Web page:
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From the Literature: Alzheimer's Disease

Regional Differences in MRI Detection of Amyloid Plaques in AD Transgenic Mouse Brain
Journal: Neuroimage (August 20, 2010)
Authors: Wengenack T, Reyes D, Curran G, et al.
Purpose: To use “five-way anatomic spatial co-registration of MR images with three different histological techniques” to reveal “properties of amyloid plaques in AD transgenic mouse brain… that may explain their variable visibility in gradient- and spin-echo MR images,” as most MRI studies that attempt to detect plaques in AD transgenic mouse brains have “ployed techniques that exploit the paramagnetic effect of iron and have had mixed results.”
Results: In the MR imaging of human AD plaque, MRI methods might eventually be more successful if they rely less on iron magnetic susceptibility effect. This is especially believed by the authors because “human AD plaques more closely resemble the cortical and hippocampal plaques of AD transgenic mice than thalamic plaques.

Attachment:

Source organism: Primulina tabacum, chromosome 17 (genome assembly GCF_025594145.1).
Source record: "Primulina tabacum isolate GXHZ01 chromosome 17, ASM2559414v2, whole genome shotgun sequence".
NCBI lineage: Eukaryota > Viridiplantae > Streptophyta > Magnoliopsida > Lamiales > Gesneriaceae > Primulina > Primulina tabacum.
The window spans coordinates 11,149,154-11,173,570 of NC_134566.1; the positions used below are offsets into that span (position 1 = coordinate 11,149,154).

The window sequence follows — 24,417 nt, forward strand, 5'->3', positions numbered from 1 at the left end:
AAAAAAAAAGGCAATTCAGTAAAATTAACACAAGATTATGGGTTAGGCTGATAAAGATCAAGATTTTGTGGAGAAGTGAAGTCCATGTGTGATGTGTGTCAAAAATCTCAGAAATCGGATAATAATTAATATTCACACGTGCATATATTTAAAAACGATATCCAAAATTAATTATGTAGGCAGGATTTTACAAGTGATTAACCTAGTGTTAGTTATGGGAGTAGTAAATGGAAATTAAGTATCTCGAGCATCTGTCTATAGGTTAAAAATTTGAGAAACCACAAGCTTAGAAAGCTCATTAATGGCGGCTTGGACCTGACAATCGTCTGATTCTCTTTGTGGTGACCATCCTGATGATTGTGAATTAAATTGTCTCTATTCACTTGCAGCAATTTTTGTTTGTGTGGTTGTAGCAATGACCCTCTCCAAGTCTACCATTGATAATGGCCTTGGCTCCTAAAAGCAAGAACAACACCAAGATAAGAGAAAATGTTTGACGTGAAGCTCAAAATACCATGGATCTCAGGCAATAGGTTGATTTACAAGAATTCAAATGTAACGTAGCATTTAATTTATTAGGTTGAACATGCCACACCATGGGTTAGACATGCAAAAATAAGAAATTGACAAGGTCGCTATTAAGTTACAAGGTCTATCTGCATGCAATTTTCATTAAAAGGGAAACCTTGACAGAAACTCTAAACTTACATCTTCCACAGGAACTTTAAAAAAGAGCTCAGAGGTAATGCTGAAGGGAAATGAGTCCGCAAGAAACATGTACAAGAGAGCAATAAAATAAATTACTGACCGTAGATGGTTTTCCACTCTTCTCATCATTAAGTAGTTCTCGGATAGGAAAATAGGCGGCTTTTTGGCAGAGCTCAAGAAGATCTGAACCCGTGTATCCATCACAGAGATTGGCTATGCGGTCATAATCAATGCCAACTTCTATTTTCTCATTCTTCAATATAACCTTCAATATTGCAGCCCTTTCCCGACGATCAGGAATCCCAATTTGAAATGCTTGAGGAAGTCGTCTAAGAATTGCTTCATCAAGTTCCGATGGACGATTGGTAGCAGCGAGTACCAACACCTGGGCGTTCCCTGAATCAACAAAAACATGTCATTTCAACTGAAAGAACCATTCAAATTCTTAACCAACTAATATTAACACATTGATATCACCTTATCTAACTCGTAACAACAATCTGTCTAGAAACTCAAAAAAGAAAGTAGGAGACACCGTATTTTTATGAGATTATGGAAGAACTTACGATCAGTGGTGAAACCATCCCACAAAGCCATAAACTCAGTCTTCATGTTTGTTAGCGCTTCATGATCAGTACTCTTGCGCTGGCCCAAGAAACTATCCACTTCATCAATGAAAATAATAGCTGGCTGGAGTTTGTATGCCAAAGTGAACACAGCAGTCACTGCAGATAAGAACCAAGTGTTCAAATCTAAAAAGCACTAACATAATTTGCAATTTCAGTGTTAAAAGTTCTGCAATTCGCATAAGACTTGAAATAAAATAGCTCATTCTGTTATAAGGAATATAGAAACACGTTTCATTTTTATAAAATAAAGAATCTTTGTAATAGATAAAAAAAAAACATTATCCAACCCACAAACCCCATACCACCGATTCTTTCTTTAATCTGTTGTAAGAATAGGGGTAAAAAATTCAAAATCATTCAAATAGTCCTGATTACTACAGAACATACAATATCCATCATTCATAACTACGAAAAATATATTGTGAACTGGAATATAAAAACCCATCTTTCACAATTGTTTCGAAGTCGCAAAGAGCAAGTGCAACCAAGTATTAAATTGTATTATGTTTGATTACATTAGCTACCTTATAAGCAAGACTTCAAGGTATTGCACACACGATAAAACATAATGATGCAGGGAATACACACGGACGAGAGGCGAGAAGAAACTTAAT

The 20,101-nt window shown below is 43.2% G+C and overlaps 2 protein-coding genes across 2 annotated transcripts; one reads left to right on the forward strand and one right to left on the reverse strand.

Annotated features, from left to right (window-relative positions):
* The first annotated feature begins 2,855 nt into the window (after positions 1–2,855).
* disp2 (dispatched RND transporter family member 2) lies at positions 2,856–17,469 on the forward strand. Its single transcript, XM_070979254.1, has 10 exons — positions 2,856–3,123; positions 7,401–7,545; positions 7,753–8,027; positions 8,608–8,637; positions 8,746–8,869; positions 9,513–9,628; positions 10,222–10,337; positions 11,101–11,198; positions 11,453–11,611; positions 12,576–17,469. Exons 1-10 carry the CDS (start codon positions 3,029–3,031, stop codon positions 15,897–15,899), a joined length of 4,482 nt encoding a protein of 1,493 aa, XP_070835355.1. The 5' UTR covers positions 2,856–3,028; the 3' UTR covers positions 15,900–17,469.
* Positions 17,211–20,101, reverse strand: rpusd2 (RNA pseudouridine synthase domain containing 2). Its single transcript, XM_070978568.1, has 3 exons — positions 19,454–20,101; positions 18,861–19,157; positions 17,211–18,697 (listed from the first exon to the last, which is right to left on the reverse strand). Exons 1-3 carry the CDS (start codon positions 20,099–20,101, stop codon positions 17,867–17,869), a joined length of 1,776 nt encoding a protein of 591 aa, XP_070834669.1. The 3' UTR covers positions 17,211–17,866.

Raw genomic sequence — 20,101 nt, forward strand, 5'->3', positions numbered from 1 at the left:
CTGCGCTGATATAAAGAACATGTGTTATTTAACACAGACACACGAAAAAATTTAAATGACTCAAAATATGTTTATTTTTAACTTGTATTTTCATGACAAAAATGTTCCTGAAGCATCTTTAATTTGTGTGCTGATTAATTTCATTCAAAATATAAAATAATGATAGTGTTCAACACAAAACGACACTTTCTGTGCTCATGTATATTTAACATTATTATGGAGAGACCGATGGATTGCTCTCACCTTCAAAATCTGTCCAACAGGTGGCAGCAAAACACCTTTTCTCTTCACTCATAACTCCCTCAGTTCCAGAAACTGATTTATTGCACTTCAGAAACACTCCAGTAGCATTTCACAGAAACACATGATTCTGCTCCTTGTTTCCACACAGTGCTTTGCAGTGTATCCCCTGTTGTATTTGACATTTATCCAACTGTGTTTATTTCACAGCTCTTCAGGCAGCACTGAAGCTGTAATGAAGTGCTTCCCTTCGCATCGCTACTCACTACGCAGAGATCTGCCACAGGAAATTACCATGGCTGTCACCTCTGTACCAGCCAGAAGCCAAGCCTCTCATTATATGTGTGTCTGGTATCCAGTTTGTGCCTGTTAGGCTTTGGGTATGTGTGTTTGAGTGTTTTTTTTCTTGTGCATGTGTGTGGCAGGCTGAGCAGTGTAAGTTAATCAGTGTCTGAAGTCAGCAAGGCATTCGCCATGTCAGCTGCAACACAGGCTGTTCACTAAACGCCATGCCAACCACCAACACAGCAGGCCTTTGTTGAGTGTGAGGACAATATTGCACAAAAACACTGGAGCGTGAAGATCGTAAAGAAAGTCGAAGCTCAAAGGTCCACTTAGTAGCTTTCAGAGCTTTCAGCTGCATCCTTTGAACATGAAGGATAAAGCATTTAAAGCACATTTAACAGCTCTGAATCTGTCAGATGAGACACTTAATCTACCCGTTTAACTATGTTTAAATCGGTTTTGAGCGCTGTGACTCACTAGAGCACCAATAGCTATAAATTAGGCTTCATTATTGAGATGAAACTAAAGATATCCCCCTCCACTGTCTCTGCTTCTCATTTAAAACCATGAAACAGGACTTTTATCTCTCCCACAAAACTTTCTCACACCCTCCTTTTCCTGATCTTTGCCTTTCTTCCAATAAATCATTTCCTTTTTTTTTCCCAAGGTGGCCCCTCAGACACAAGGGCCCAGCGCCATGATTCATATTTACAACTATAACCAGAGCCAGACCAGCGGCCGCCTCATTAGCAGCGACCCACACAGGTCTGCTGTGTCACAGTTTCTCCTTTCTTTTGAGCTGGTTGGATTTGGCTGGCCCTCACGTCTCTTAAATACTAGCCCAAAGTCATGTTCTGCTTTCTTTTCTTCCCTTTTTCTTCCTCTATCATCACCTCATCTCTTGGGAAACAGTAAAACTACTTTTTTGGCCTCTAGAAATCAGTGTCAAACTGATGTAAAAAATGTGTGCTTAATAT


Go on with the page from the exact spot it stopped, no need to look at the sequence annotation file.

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Relative Capability of MR Imaging and FDG PET to Depict Changes Associated with Prodromal and Early Alzheimer Disease
Journal: Radiology (September 2010)
Authors: Karow D, McEvoy L, Fennema-Notestine C, et al.
Purpose: “To quantify the effect sizes of regional metabolic and morphometric measures in patients with preclinical and mild Alzheimer disease (AD) to aid in the identification of noninvasive biomarkers for the early detection of AD.”
Results: No evidence was found that flurodeoxyglucose positron emission tomography is more sensitive to preclinical and mild AD degeneration than is MR imaging. Thus, for early detection of AD, MR imaging findings might be more practical as clinical biomarkers.
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